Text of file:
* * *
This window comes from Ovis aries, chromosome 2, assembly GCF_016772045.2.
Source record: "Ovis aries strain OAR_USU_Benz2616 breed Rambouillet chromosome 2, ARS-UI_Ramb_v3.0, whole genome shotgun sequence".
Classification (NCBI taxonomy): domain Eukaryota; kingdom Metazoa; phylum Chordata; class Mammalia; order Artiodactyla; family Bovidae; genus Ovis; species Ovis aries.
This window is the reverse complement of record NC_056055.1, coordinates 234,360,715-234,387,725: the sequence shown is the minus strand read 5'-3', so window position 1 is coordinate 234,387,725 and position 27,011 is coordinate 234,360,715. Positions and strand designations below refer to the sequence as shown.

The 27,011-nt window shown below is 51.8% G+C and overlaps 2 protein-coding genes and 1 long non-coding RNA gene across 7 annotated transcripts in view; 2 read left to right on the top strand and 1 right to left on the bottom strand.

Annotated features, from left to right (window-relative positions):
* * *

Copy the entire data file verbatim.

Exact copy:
This window comes from Ovis aries, chromosome 2, assembly GCF_016772045.2.
Source record: "Ovis aries strain OAR_USU_Benz2616 breed Rambouillet chromosome 2, ARS-UI_Ramb_v3.0, whole genome shotgun sequence".
Classification (NCBI taxonomy): domain Eukaryota; kingdom Metazoa; phylum Chordata; class Mammalia; order Artiodactyla; family Bovidae; genus Ovis; species Ovis aries.
This window is the reverse complement of record NC_056055.1, coordinates 234,360,715-234,387,725: the sequence shown is the minus strand read 5'-3', so window position 1 is coordinate 234,387,725 and position 27,011 is coordinate 234,360,715. Positions and strand designations below refer to the sequence as shown.

The 27,011-nt window shown below is 51.8% G+C and overlaps 2 protein-coding genes and 1 long non-coding RNA gene across 7 annotated transcripts in view; 2 read left to right on the top strand and 1 right to left on the bottom strand.

Annotated features, from left to right (window-relative positions):